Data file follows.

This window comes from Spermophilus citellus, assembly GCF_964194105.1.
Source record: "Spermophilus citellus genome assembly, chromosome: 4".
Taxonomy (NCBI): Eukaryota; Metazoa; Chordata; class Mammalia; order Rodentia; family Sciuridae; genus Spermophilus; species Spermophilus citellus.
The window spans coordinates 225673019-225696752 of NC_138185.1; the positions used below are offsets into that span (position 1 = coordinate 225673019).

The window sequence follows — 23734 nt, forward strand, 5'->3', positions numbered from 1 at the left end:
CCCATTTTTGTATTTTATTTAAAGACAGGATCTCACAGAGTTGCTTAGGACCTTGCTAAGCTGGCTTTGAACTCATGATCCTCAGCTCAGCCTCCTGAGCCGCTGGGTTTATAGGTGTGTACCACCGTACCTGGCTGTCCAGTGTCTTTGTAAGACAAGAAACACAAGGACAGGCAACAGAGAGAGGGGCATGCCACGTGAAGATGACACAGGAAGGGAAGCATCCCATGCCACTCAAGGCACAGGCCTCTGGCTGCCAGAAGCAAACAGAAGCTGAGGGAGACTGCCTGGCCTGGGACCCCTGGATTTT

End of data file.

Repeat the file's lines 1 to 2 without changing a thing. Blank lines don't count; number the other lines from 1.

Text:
This window comes from Spermophilus citellus, assembly GCF_964194105.1.
Source record: "Spermophilus citellus genome assembly, chromosome: 4".